Buildings constructed to today’s standards last 40 to 50 years. Today’s flashy, desirable option is going to be a blight for a long time before the private market redevelops it. I live in a growing city, which everyone thinks is great — apparently, you shouldn’t move to a municipality you like, but to one that will keep getting bigger the way you want it to? And of course the downtown areas are gentrifying. That means developers who pay enormous sums for land and then argue for denser development on the grounds that that’s the only way the land can be developed profitably. So we’re getting multi-story buildings of expensive one-bedroom apartments with no open grounds. This makes sense for the developer. They’re highly profitable. However, the displacement of families (if you have children, you don’t really want to pay high rent for a one-bedroom living space on the third floor), makes school planning difficult, with parents objecting to having their children assigned to downtown schools which no longer have enough children living nearby. The neighborhood barber is replaced by a high cost salon, and so on. The social infrastructure changes.

    The problem is, these changes are physically baked in for a generation and a half. Long before then, the area will have become less “happening”. Without a sustainable mix of types of housing and services, the city is constantly dealing with physical and social problems, and coming back from deterioration is very hard when the social infrastructure has withered away. But the private market is always going for the profit this year, not the continued vitality of the area.

  21. willy

    I’m running into price gouging for ‘essential’ services, everywhere. According to libertarian economic theory, price gouging automatically produces more reasonable competing alternatives. Yet in reality the competition which should be keeping prices reasonable, or at least offering a spread of cost options, doesn’t happen. As a general rule the more essential the service, the worse this is. With housing, the profit motive benefiting the few does not result in benefits for the many.

    Much of this price gouging for essential services seems directly related to housing costs. For example, there’s no sane reason a hack like myself should be making (saving) $200/hr doing his own auto work. I use primitive tools, jacking system, and have significant learning curve time. But I have a few things increasing numbers of people don’t have: a garage, some time, and the confidence acquired from years of do-it-myself home maintenance. What used to be easy options for many, is becoming a luxury for a few, and auto mechanics take full advantage.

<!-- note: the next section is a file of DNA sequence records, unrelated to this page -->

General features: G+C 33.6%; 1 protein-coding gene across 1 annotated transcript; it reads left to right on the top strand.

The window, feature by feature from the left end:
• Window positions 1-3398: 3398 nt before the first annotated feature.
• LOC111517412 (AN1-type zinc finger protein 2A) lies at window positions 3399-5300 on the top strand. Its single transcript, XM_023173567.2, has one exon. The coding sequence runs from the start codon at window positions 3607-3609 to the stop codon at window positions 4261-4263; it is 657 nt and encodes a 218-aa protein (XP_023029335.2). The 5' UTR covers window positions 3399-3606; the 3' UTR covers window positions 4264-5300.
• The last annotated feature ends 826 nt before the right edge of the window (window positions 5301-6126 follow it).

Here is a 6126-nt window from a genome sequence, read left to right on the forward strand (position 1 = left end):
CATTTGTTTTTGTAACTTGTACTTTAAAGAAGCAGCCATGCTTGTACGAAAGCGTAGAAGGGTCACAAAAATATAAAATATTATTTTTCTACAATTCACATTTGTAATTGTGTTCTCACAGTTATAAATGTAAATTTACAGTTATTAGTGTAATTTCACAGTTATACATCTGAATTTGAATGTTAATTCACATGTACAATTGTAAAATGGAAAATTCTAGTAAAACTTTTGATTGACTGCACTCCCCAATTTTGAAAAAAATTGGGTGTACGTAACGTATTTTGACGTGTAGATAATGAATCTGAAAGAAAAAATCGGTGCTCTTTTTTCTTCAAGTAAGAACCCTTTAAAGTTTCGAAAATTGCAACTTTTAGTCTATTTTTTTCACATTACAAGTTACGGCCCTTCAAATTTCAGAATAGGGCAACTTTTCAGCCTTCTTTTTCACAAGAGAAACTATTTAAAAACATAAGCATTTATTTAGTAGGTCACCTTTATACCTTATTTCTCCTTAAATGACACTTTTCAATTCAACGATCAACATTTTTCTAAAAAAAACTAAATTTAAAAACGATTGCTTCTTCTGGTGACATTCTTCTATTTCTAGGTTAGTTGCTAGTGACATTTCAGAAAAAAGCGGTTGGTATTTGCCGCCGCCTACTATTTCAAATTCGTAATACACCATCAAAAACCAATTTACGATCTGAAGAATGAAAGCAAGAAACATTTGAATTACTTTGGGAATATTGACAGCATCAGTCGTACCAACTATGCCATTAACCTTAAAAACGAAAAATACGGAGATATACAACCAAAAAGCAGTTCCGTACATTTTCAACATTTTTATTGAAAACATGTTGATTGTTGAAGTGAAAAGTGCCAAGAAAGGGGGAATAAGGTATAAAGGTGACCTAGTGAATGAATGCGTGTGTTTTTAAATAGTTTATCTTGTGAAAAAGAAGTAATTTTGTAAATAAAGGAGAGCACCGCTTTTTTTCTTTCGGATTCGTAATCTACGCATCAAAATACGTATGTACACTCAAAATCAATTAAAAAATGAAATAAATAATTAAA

22. I don’t know what the story is in Canada, but in the US real estate is exempt from money laundering tracking laws. These buyers have been taking high-end condos etc. out of the market and leaving them empty, which:
    1) puts pressure all the way down, and
    2) the high-end neighborhoods don’t support street retail.

  23. StewartM


    What Tom said….after the Libyan military went to pieces, their guns and ammo was taken. How/why they went to pieces is really not important insofar as my point, which is that when something like this happens, whether or not their previously was any right to private gun ownership does not matter, as everyone and his brother-in-law will be soon be toting an AK-47 and other military weapons in the streets.

    It is something very close to a law of revolution that revolutions don’t succeed as long as the military/repressive force of the state is still intact. The military/repressive force of the state must first be either defeated in war by an external opponent, or the state has to become so bankrupted it can no longer pay them or supply these forces loyal, and/or they have to go over–partially or fully–to the revolutionaries. If none of these things happen, revolutions nearly always fail (I can think of no exceptions now, but maybe I’m forgetting one). I once used the example of the Soviet partisans in WWII as an example of how the deck is stacked in a fight of irregular forces versus regular army forces–the partisans had every advantage that an insurgency could ask for–and yet the Germans usually were able to handle them with 2nd- and 3rd-rate troops and no partisan complex ever survived a determined attack.

    I also note you could not dispute my other examples. People who think that clutching their private firearms makes them a credible threat to would-be despots are deluding themselves. In Hitler’s Germany many of those freedom-protecting, liberty-loving, despot-hating gun owners voted Nazi, because Nazis promised to loosen gun restrictions on citizens (hint; Jews lost citizenship). Did that even slow Nazi totalitarianism one iota?

    I see some of the same attitude among many of the more strident gun rights advocates, the only right they yap about is their perceived gun rights–all the other rights can go into the shredder. Recently, the government has been setting up concentration camps, for migrants, and I’m not hearing a peep from them (hint again: when the Nazis set up their camps, not even the Jews went into them, it was other “undesirables” the Nazis thought it safe to jail without raising too much fuss).

  24. Andy Sprott

    New data released for Vancouver – fully 46% of condos (not new build, *condos* full-stop) in the Vancouver core are investor owned (49% of Vancouver A [i.e., UBC / Endowment Lands]). So yeah, interest rates.

    AirBnB and foreign ownership are symptoms, not the primary driver.